AARP Skeptical About Reverse Mortgage Changes

In the wake of the recent suspension of the HECM (Home Equity Conversion Mortgage) Fixed rate reverse mortgage, the industry and seniors are bracing for even more tweaks to this much needed financial tool for retirees.
aarp reverse mortgage
FHA and HUD have been justifying the need for changes to the reverse mortgage products because of a 2.8 Billion Dollar shortfall in the Mutual Mortgage Insurance fund caused by HECM loans.

It should be noted however, that the overall shortfall in the FHA insurance fund is 16 Billion dollars…Meaning that other “forward” mortgage loans account for the majority of the MMI insolvency.

AARP Casts a Skeptical Eye

As AARP points out in this article on their blog; The losses stemming from HECM Reverse Mortgages is not a surprise. It has been a known fact since 2000. AARP, pointedly asks; “So why is this suddenly an emergency situation? Implying that making drastic changes to the reverse mortgage product offerings, is basically taking it out on the backs of senior citizens, who can least afford program changes and modifications.

More Changes Coming

Not only is the fixed rate reverse mortgage no longer available, but HUD is also proposing limiting the upfront draw amount that borrowers are allowed at closing, as well as the possibility of establishing “set aside” escrow accounts for paying future property taxes and insurance.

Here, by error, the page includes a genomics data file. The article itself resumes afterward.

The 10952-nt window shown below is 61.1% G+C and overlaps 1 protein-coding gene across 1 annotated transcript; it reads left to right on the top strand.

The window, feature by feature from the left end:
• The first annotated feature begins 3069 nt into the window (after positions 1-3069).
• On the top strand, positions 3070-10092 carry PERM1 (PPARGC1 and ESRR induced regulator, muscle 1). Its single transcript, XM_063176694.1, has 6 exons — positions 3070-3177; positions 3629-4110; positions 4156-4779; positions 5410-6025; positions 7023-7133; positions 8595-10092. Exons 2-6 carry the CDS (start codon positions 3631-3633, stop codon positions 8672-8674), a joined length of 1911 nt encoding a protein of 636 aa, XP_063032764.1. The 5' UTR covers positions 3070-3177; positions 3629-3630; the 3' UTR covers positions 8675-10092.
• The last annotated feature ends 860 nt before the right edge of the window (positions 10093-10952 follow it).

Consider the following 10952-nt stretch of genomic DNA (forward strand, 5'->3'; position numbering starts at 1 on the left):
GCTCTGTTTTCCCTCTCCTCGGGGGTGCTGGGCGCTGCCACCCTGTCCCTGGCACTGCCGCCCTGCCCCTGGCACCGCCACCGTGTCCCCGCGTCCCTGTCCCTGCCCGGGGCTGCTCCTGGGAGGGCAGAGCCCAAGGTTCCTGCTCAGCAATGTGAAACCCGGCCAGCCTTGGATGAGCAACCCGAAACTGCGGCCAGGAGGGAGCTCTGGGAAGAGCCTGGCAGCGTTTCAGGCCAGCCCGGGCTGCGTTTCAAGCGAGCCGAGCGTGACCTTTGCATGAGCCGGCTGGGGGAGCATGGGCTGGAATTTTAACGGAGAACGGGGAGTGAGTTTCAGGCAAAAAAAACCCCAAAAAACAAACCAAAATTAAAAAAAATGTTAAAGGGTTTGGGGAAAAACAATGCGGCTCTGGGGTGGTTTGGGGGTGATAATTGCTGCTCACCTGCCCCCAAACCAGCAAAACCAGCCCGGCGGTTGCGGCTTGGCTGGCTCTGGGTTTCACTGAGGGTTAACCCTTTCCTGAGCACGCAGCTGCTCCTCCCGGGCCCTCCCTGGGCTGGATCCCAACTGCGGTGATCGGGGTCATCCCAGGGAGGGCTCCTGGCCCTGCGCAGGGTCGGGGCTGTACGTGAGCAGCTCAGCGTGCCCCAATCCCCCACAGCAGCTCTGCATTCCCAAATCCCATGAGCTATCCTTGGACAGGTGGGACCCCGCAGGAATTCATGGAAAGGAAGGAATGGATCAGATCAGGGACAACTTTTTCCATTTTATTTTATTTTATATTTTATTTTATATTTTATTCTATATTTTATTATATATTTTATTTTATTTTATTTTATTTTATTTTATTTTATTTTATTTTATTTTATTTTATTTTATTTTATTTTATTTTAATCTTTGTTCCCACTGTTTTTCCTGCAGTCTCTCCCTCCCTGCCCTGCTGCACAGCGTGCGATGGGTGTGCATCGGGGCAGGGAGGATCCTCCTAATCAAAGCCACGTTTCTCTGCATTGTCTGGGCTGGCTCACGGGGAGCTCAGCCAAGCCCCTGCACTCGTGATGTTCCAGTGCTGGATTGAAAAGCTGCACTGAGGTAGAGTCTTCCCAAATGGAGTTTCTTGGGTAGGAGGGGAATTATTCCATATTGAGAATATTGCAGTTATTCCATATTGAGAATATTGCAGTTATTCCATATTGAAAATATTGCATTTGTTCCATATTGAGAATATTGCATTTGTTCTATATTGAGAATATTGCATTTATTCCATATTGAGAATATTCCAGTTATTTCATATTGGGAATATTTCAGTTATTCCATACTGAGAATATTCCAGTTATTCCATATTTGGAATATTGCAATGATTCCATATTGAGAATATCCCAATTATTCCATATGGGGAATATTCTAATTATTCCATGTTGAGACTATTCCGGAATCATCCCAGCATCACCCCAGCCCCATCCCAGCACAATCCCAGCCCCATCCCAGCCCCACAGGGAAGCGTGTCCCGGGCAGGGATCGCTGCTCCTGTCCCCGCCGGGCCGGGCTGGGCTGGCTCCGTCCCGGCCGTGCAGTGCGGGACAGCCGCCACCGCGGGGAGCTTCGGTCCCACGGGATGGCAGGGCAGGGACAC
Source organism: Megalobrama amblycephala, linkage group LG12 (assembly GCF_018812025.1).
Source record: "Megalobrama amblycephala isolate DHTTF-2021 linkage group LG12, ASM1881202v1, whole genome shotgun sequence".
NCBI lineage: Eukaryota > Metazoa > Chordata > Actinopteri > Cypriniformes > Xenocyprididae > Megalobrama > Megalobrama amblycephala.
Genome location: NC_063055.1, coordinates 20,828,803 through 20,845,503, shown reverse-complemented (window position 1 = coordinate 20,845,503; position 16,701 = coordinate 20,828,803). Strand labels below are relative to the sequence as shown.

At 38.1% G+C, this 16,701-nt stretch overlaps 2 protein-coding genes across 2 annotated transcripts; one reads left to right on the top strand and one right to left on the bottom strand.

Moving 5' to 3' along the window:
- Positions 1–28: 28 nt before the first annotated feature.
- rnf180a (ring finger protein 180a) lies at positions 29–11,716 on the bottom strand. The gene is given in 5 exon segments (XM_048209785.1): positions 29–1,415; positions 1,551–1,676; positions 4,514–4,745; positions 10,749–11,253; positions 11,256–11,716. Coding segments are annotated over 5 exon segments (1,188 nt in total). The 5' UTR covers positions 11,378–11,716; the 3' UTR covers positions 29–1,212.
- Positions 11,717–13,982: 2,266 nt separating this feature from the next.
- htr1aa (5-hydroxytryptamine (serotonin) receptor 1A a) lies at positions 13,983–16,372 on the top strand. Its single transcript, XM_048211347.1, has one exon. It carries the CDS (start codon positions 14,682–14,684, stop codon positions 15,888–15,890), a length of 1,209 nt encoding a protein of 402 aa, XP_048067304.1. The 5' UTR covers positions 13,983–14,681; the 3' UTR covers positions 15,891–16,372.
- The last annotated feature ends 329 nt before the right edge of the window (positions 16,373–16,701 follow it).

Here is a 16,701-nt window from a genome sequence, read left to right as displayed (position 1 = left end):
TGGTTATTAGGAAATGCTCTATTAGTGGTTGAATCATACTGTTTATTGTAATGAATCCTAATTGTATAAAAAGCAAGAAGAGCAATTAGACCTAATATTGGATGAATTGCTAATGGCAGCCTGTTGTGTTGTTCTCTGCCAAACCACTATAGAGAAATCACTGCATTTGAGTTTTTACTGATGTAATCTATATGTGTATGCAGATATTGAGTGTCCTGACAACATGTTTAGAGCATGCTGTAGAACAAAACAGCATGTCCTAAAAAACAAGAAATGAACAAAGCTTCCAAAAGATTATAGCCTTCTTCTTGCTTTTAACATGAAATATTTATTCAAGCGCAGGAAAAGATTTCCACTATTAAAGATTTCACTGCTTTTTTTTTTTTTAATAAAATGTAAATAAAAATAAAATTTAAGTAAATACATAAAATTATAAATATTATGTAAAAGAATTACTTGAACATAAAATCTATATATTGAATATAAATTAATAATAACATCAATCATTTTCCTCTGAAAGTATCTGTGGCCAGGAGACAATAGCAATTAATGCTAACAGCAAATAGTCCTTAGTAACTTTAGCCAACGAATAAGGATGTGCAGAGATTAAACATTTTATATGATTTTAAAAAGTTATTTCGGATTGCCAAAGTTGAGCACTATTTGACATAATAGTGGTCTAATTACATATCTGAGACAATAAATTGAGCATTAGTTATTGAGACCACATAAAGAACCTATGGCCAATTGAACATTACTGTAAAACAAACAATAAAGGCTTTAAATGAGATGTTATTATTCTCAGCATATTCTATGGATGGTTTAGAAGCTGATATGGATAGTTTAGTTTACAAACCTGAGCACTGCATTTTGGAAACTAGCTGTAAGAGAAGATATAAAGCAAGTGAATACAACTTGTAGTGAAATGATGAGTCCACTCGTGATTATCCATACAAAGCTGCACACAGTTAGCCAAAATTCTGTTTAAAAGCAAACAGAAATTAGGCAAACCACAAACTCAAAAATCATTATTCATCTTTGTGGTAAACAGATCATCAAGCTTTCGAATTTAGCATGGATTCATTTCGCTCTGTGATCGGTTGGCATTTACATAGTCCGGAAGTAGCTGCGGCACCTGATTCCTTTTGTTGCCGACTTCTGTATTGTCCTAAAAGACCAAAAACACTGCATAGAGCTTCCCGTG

To add even more constraints for senior borrowers, HUD is planning to implement some sort of “financial assessment,” which may include considering credit scores and financial qualifications pertaining to whether borrowers will be able to afford to maintain their homes after closing on a HECM.

AARP is openly skeptical about how critical it is to allow Congress to make drastic changes to the HECM reverse mortgage products immediately and without allowing time for public comment.

Here is more of what AARP had to say:

“There is another problem facing the HECM program: The 10 percent technical default rate resulting from borrower’s non-payment of property taxes and homeowners insurance is unsustainable—and is not a new development. This problem has plagued the HECM program for many years, and was first discussed in a March 2000 report on the HECM Demonstration Program. Two years ago, HUD said they were developing a rule proposal regarding financial assessments. It is difficult to understand why it is now an emergency.”

Read the full AARP post here.

Free Reverse Mortgage Quote